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Welcome to Day 13 of the BWF Primer Community Workout!
Hey folks! Nick-E here.
Wow, last workout of the Build-up to the full Primer routine! Pretty exciting stuff. Now that you’re about to leave the nest
Today we’ll be doing:
– Some reading on the limits and possibilities of “bodyweight only” training.
– Another workout!
Today’s Learning: The Possibilities and Limits of BWF Training
There is a lot that you can achieve with BWF. Many enthusiasts and fans on BWF-only training may say that the scope for progression with bodyweight fitness is endless, and pretty much anything you can achieve with other modes of training (e.g. weight training) can also be achieved with BWF. This, like many wide, sweeping statements of its kind, is a sort of half-truth. BWF is an extremely useful and fun way of training.
One of the big questions people often have is: “Can I get strong with BWF? Can I build muscle?”.
The answer is of course, yes. Ultimately, resistance is resistance. Your body cannot tell whether the hard thing you are making it do is coming from an external weight, or your own body. All you need to do to prove this is to look at the endless number of people on the /r/bodyweightfitness subreddit, on Youtube, and on Instagram that train purely (or at least mostly) with bodyweight that are very strong and have great physiques. Not only that, but for a modest gain in strength and muscle that most people will be looking for, BWF is more than enough.
However, BWF will never be exactly as good as weight training for getting stronger and gaining muscle, which will be relevant to those who have somewhat loftier strength and muscle gain related goals, purely because of a few reasons:
Limit #1: The Convenience of Incremental Progressive Overload
With weight training, you can incrementally adjust the difficulty of an exercise by very small amounts (down to the difference of 1kg or even 0.5kg in some cases) which makes it much easier to progressively overload, and tailor the intensity of exercises specifically to exactly what you want.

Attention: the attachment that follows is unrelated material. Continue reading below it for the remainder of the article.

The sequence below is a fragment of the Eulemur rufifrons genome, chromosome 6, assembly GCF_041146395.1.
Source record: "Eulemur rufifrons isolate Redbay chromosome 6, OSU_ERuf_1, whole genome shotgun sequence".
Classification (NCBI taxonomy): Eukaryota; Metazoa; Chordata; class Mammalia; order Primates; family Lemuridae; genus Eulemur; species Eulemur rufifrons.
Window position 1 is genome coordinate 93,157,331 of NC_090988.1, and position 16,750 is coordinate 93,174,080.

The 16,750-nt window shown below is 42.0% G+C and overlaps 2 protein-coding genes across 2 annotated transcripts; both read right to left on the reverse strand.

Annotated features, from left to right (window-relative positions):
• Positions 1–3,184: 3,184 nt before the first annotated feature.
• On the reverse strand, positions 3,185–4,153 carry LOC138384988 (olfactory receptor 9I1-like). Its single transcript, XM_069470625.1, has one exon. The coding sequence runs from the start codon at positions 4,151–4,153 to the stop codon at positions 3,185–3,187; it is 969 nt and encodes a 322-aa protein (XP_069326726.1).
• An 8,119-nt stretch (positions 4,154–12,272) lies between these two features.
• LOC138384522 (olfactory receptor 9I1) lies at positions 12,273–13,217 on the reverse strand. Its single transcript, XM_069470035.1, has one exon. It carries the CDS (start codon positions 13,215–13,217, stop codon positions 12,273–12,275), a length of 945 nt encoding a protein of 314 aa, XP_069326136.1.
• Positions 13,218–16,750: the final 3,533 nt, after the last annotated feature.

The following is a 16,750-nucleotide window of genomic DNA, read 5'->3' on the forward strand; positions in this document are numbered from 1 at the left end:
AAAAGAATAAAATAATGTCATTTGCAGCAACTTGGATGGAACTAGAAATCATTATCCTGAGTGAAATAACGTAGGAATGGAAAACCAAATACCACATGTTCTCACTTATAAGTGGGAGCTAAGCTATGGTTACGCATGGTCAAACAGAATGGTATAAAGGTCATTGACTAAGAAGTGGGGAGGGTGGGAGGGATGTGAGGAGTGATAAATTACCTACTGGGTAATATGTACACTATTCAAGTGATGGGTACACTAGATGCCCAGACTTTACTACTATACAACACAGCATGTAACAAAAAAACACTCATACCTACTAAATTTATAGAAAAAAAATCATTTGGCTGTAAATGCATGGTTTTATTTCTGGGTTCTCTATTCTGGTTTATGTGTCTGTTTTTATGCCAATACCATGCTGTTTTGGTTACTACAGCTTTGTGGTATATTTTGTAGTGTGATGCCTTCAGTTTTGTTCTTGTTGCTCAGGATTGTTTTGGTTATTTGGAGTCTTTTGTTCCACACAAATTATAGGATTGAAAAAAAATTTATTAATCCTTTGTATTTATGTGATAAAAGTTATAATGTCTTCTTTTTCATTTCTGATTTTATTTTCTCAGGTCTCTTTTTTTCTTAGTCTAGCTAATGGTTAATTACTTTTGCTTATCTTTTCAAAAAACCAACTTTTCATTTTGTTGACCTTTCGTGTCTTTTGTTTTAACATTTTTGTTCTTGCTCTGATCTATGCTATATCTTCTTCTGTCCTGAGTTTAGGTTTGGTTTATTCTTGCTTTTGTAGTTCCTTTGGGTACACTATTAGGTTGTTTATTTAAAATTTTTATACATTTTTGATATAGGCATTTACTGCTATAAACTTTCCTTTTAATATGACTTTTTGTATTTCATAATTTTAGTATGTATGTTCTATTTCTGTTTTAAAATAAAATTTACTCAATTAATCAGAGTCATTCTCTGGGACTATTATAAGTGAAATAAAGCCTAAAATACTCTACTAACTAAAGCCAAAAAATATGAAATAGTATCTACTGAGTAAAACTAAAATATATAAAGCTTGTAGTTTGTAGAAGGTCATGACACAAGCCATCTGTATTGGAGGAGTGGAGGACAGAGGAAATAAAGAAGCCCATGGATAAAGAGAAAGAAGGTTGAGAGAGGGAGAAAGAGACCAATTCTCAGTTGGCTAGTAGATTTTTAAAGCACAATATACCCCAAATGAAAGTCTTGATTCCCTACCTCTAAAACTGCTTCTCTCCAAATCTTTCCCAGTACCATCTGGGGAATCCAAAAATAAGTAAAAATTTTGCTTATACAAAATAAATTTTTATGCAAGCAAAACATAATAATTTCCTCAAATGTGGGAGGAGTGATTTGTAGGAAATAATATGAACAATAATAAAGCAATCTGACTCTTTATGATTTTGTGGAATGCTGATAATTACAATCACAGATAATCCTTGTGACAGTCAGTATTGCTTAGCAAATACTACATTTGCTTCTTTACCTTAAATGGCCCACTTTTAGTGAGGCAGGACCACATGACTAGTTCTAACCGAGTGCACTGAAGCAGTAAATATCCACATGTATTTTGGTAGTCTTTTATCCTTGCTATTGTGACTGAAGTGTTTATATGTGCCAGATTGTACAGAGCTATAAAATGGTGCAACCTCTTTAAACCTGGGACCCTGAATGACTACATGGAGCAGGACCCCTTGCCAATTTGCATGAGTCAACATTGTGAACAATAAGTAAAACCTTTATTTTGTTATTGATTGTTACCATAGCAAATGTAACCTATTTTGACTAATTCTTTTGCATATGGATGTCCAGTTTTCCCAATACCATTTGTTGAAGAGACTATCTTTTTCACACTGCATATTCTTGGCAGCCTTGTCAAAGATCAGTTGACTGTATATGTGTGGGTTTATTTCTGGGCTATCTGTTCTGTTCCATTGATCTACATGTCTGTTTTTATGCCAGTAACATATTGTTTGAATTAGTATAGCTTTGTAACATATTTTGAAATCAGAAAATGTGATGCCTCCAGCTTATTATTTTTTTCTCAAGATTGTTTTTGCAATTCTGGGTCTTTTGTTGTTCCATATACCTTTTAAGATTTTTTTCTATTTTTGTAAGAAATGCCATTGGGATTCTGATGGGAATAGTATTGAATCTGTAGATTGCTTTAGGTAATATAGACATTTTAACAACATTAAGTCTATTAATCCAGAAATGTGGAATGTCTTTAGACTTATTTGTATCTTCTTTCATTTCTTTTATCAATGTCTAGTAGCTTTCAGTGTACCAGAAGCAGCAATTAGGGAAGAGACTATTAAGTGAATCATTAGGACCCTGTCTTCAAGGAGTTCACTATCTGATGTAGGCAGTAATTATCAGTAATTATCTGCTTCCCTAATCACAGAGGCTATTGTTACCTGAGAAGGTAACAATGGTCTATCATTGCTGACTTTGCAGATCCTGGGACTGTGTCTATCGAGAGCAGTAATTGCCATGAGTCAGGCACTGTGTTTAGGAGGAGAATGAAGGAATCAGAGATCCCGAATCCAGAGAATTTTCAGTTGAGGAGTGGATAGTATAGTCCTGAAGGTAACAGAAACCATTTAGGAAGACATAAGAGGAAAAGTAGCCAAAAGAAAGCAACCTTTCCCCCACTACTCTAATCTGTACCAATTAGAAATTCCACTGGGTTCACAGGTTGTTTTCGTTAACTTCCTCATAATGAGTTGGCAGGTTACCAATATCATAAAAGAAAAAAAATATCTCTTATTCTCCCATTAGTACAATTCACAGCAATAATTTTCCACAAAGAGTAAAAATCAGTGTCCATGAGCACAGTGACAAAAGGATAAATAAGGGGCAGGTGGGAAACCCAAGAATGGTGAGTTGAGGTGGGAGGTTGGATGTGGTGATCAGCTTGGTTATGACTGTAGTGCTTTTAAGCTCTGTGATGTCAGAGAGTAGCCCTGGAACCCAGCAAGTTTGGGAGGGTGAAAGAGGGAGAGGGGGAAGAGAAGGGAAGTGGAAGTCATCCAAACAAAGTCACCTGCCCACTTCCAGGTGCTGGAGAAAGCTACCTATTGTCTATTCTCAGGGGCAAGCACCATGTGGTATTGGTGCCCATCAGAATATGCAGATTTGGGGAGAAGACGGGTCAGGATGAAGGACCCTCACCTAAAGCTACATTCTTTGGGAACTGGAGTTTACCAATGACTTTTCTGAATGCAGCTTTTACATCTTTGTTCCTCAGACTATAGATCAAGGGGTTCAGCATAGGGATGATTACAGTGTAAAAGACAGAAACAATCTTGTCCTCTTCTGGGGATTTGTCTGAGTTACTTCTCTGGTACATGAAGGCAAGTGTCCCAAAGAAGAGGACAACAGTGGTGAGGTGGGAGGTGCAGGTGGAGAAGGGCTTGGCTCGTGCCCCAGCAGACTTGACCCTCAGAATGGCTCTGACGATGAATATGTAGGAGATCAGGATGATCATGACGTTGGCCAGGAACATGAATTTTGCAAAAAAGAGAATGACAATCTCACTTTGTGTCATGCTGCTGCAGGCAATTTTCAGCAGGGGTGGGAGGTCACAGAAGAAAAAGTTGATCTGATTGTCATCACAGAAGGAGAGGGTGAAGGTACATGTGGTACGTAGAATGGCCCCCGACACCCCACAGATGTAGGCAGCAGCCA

With bodyweight training, the jumps in difficulty between different exercises are much larger and so can’t be individually micromanaged as well, and a great deal of rep progression must occur in order to bridge the gap between progressions. This is, generally speaking, a ‘clumsier’ way of going about it.
Limit #2: Training with Leverages
We’ve established that you only weigh so much, and the way you get around that is by playing with leverages. Well that’s a great workaround for a time, but once you advance to a certain level of strength, continuing to manipulate leverages any further begins to create a more than proportional strain on the passive connective tissues in most cases. This means that the ceiling/limiter to your progress will not be your muscular strength or size, but rather the integrity and strength of your tendons. This means after a certain level of strength, in order to keep progressing, your body won’t really need more muscle, it will need stronger tendons. And that will slow your progress considerably because tendons take about (this is an estimate from memory, someone give me a citation on this!) 6-12 times longer to heal/build up than muscle does.
Limit #3: Not as much scope for isolations in BWF
Isolation training refers to exercises that only work one joint/muscle at a time. Compound exercises are exercises that work multiple joints/muscles at a time. Every exercise you currently do in this program is a compound exercise, and relatively few isolation exercises exist in BWF. Of those that do exist, they suffer from the same issues outlined in #1 and #2 above, but perhaps moreso.
In weight training programs, Isolations usually go at the end of a workout once you have already significantly worked yourself with compounds, to add extra stimulus to the muscles without as much fatigue and wear on the body as adding more compounds would do. You can think of isolations as the frosting on the cake. Cake is still good on its own, but with frosting its a lot better.
While you can obviously get stronger, and build muscle without isolations, many would say you are seriously missing out by not including them.–All 3 limits above considered, you will find that if you have lofty goals for strength and muscle gain, at some point you will have to move on from pure-BWF in order to keep going up. That does not mean abandoning BWF completely, it just means you will have to start using weights as well, at the very least. Whether that means using weights to make your BWF exercises harder, or starting to do more traditional dumbbell and/or barbell exercises, that will be up to you, and you can cross that bridge when you come to it.
Not-Limit #4: The above limits probably don’t matter for most of you reading!